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Covid-19 business interruption cases

Insurance claims for lost revenue suffered by businesses during the Covid-19 pandemic and resulting government lockdowns have continued to keep the English courts busy this year and will do so for months to come as claim forms continued to be issued against insurers. This series of cases began with the Supreme Court's judgment in the Covid-19 business interruption test case in 2021 in which Herbert Smith Freehills acted for the UK regulator, the FCA, on behalf of policyholders (the FCA Test Case): Supreme Court hands down judgment in FCA’s Covid-19 Business Interruption Test Case.

Subsequent cases have sought to resolve outstanding issues and disputes on policy wordings not considered or resolved by the FCA Test Case. In the past few months, this has included:

An appeal was heard in November in the case of Various Eateries Trading Ltd v Allianz [2022] EWHC 2549 (Comm) which looked at issues around aggregation. Judgment is awaited but you can read our article on the first instance decision here: Covid Business Interruption claims – the next instalment.

Impact of war risks on insurance disputes

Recent geopolitical events have and will continue to impact the insurance sector and have a knock-on effect on the types of disputes we see going forward. There are already a number of actions which have begun in the Commercial Court involving claims on Contingent and Possessed insurance policies brought by lessors of aircraft (and/or aircraft equipment, such as engines) in respect of the alleged loss of assets leased to Russian airlines since the Russian invasion of Ukraine.  The Commercial Court is actively case managing these with Mr Justice Butcher as the assigned judge. Other claims involving aircraft in Russia under or related to policies taken out by lessees (Operator Policies), have also been commenced in the Commercial Court. Mr Justice Henshaw has been designated as the assigned judge for those cases. Beyond Russia, recent events in the Middle East are meaning that war policies and war exclusions are again getting more attention than they have for some time and are likely to lead to more disputes given the complexities involved.

Co-insurance in the spotlight again

The judgment of the Court of Appeal in FM Conway Ltd v Rugby Football Union & Ors [2023] EWCA Civ 418 (see: The scope of cover for co-insureds may not always be as it seems) is the latest in a series of cases which explores the nature of co-insurance in a multi-party construction project context and whether subrogated claims can be brought in the name of one co-insured against another. The Court of Appeal considered the scope of cover provided to a contractor under a Construction All Risks (CAR) policy and whether the contractor was able to rely on a co-insurance defence to prevent the insurer from bringing a subrogated claim against it. The court found that while the contractor was insured to some extent under the policy, it was not a co-insured in relation to the damage for which the insurer had indemnified the principal insured. The insurer was therefore able to pursue a subrogated action against the contractor.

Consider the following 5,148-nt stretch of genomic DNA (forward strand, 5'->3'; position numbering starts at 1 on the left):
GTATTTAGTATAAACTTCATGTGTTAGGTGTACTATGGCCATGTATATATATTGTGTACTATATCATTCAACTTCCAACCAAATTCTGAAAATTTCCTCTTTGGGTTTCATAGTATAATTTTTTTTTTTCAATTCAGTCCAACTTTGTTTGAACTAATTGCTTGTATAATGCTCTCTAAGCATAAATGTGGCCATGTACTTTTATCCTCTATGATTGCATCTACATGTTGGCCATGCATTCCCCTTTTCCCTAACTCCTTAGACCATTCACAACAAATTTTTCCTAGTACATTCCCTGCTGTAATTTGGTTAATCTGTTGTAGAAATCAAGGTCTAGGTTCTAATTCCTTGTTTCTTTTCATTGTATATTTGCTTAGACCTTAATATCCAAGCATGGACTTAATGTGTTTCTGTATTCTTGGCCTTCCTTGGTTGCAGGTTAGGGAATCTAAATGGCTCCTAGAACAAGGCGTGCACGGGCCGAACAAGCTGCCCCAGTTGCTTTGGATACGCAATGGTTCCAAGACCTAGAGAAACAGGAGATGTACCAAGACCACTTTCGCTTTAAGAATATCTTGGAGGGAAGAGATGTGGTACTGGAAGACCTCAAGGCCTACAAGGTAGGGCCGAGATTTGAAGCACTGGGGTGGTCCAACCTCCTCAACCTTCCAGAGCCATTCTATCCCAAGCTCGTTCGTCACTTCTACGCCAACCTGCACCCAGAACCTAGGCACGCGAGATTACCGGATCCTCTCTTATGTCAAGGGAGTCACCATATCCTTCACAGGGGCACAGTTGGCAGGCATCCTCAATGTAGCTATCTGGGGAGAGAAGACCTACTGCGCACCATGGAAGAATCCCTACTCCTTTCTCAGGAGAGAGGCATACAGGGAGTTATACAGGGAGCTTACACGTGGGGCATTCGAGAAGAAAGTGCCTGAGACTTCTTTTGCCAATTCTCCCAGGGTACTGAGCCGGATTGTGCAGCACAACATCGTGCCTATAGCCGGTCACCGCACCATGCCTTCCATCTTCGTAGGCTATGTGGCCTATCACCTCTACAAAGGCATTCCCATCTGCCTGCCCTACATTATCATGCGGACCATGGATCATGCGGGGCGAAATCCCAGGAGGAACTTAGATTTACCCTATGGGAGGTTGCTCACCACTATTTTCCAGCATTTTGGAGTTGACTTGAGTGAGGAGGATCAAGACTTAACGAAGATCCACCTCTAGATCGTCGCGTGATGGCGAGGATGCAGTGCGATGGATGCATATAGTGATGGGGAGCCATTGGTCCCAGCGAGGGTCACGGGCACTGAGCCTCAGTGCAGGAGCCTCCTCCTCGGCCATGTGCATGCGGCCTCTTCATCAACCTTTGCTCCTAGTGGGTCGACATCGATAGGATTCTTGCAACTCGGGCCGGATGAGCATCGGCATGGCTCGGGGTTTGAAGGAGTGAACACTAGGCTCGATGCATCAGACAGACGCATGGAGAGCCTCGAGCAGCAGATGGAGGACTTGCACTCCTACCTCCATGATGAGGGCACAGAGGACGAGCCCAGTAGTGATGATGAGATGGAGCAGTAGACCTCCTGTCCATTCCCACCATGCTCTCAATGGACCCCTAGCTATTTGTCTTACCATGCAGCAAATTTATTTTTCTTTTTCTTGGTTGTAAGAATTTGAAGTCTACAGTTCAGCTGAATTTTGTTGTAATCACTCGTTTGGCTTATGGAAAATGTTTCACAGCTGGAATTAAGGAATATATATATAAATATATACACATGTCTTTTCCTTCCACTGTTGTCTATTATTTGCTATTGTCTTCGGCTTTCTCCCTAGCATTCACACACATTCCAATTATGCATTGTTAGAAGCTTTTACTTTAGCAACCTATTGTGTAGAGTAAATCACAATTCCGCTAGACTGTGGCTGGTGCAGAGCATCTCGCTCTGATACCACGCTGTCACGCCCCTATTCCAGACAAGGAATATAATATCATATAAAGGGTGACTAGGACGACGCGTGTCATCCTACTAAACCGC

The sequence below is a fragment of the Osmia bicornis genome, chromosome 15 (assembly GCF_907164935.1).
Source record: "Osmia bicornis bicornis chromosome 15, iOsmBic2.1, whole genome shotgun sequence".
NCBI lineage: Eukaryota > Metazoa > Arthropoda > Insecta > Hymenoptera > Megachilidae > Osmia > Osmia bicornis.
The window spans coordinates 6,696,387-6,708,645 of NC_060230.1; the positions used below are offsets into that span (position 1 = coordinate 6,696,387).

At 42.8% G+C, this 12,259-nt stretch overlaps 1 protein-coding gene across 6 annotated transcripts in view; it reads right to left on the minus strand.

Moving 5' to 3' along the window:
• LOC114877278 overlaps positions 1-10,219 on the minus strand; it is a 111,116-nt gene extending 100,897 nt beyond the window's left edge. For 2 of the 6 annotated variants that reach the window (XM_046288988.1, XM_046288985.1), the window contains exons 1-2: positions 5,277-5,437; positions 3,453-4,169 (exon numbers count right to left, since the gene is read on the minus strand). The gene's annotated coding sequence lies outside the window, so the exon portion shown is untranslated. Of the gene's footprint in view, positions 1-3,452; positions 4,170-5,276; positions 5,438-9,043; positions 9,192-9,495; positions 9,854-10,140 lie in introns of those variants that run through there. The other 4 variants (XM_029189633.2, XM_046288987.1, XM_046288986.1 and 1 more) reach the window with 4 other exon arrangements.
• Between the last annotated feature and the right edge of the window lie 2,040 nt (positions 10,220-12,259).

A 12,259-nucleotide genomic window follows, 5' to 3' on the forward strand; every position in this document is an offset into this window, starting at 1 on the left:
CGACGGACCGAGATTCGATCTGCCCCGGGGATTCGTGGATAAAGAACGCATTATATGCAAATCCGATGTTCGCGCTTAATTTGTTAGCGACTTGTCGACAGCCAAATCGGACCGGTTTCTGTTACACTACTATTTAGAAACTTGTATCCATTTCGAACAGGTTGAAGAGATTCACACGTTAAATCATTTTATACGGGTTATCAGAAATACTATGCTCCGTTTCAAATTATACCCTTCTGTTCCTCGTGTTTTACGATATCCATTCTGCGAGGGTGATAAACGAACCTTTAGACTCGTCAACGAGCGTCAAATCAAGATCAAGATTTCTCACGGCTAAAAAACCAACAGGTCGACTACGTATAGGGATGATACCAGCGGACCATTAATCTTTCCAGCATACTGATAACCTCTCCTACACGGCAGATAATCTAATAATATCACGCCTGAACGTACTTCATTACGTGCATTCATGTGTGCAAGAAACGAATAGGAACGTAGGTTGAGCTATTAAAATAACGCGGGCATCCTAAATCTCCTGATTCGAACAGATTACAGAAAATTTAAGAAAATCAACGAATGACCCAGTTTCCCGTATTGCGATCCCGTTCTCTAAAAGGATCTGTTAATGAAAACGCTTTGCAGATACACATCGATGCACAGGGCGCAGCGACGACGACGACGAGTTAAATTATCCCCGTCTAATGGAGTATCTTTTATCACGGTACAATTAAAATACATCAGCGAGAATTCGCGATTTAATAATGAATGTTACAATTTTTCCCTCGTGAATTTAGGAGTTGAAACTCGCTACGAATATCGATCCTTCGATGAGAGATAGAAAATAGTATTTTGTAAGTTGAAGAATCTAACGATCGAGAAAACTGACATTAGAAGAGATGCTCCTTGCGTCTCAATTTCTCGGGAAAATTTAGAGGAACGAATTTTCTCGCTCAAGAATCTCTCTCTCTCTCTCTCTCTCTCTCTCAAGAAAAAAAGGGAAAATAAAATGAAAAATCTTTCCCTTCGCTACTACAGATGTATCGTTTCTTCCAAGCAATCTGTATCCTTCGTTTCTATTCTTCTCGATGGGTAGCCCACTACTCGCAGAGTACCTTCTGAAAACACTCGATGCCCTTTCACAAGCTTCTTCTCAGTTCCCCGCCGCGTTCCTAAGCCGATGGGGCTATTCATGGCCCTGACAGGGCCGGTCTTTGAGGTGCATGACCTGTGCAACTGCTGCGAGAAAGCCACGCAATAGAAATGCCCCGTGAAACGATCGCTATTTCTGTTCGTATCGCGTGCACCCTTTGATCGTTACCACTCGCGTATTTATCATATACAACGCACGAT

The case is a useful reminder that the contractual arrangements between insureds have been found by recent court decisions to inform coverage under multi-party project policies and so policyholders cannot just look to their policy to understand their cover. Co-insureds are well advised to carefully consider the scope of cover obtained on their behalf. Even if an entity is within a class of potential insured parties, it should ensure that the risk allocation and insurance provisions are fully consistent to minimise the prospect of subrogated claims and adding to the already extensive case law in this area.

Causation

There is a presumption in English law that an insurer is only liable for losses proximately caused by perils covered by the insurance policy. Two cases this year have considered this fundamental principle. 

  • Allianz Insurance Plc v The University of Exeter [2023] EWHC 630 (TCC) provides a practical example of how courts assess the proximate cause of a loss. The court considered whether property damage caused by the controlled detonation of a World War II bomb was "occasioned by war". If it was, there would be no cover for the damage due to the operation of a war exclusion. The court held that the proximate cause of damage was the dropping of the bomb around 80 years ago, not the controlled detonation in 2021 and, therefore, there was no cover. The case affirms that the chronological order of events is not determinative in establishing the proximate cause. It also reaffirms that proximate cause analysis remains a matter of judgment based on common sense rather than over-analysis. For further analysis of the case, see our insurance blog post: When is a cause a proximate cause?
  • The second case considered the issue of proximate cause in the context of an insurance policy exclusion. In Brian Leighton (Garages) Limited v Allianz Insurance Plc [2023] EWHC 1150 Civ 8, the parties agreed as to the proximate cause (unlike in Allianz v University of Exeter) but were in dispute as to whether a policy exclusion displaced the proximate cause presumption. Namely, that an insurer is only liable for losses proximately caused by a peril covered by the policy. For a full analysis of this case, see our insurance blog post: Court of Appeal considers presumption of proximate cause in exclusion.

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Alexander Oddy

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